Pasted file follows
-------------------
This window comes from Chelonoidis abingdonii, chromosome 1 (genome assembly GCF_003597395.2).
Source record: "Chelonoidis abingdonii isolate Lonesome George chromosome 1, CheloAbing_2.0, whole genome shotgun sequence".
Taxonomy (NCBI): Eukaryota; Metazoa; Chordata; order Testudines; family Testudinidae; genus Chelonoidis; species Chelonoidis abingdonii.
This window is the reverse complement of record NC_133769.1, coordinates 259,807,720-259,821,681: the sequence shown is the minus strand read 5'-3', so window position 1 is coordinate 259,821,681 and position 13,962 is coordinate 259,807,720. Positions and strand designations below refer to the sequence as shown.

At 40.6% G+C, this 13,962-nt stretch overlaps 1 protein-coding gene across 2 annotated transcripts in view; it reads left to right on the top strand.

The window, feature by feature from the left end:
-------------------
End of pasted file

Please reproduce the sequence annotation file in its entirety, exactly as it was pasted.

This window comes from Chelonoidis abingdonii, chromosome 1 (genome assembly GCF_003597395.2).
Source record: "Chelonoidis abingdonii isolate Lonesome George chromosome 1, CheloAbing_2.0, whole genome shotgun sequence".
Taxonomy (NCBI): Eukaryota; Metazoa; Chordata; order Testudines; family Testudinidae; genus Chelonoidis; species Chelonoidis abingdonii.
This window is the reverse complement of record NC_133769.1, coordinates 259,807,720-259,821,681: the sequence shown is the minus strand read 5'-3', so window position 1 is coordinate 259,821,681 and position 13,962 is coordinate 259,807,720. Positions and strand designations below refer to the sequence as shown.

At 40.6% G+C, this 13,962-nt stretch overlaps 1 protein-coding gene across 2 annotated transcripts in view; it reads left to right on the top strand.

The window, feature by feature from the left end: